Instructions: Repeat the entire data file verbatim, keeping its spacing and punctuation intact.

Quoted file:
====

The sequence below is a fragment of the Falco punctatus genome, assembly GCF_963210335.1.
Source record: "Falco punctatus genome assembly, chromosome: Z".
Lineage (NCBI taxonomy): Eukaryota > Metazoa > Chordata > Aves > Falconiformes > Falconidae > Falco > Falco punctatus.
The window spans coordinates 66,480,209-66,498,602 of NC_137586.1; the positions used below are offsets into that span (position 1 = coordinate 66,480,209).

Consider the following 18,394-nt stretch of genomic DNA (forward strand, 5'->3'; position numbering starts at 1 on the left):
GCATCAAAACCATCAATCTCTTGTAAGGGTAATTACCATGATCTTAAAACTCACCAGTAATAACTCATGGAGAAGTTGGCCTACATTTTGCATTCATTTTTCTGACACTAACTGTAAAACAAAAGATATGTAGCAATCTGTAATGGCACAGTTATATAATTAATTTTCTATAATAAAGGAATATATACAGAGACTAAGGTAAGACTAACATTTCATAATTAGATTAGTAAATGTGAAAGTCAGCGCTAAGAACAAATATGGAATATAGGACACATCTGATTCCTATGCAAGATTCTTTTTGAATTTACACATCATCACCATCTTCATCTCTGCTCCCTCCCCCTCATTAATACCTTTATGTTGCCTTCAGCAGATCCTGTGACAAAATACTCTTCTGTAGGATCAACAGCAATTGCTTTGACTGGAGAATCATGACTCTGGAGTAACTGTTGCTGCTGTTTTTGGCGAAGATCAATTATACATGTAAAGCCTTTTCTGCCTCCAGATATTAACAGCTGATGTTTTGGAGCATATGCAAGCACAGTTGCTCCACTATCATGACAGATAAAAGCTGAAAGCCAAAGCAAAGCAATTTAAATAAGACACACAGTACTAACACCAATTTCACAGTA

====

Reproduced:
The sequence below is a fragment of the Falco punctatus genome, assembly GCF_963210335.1.
Source record: "Falco punctatus genome assembly, chromosome: Z".
Lineage (NCBI taxonomy): Eukaryota > Metazoa > Chordata > Aves > Falconiformes > Falconidae > Falco > Falco punctatus.
The window spans coordinates 66,480,209-66,498,602 of NC_137586.1; the positions used below are offsets into that span (position 1 = coordinate 66,480,209).

Consider the following 18,394-nt stretch of genomic DNA (forward strand, 5'->3'; position numbering starts at 1 on the left):
GCATCAAAACCATCAATCTCTTGTAAGGGTAATTACCATGATCTTAAAACTCACCAGTAATAACTCATGGAGAAGTTGGCCTACATTTTGCATTCATTTTTCTGACACTAACTGTAAAACAAAAGATATGTAGCAATCTGTAATGGCACAGTTATATAATTAATTTTCTATAATAAAGGAATATATACAGAGACTAAGGTAAGACTAACATTTCATAATTAGATTAGTAAATGTGAAAGTCAGCGCTAAGAACAAATATGGAATATAGGACACATCTGATTCCTATGCAAGATTCTTTTTGAATTTACACATCATCACCATCTTCATCTCTGCTCCCTCCCCCTCATTAATACCTTTATGTTGCCTTCAGCAGATCCTGTGACAAAATACTCTTCTGTAGGATCAACAGCAATTGCTTTGACTGGAGAATCATGACTCTGGAGTAACTGTTGCTGCTGTTTTTGGCGAAGATCAATTATACATGTAAAGCCTTTTCTGCCTCCAGATATTAACAGCTGATGTTTTGGAGCATATGCAAGCACAGTTGCTCCACTATCATGACAGATAAAAGCTGAAAGCCAAAGCAAAGCAATTTAAATAAGACACACAGTACTAACACCAATTTCACAGTA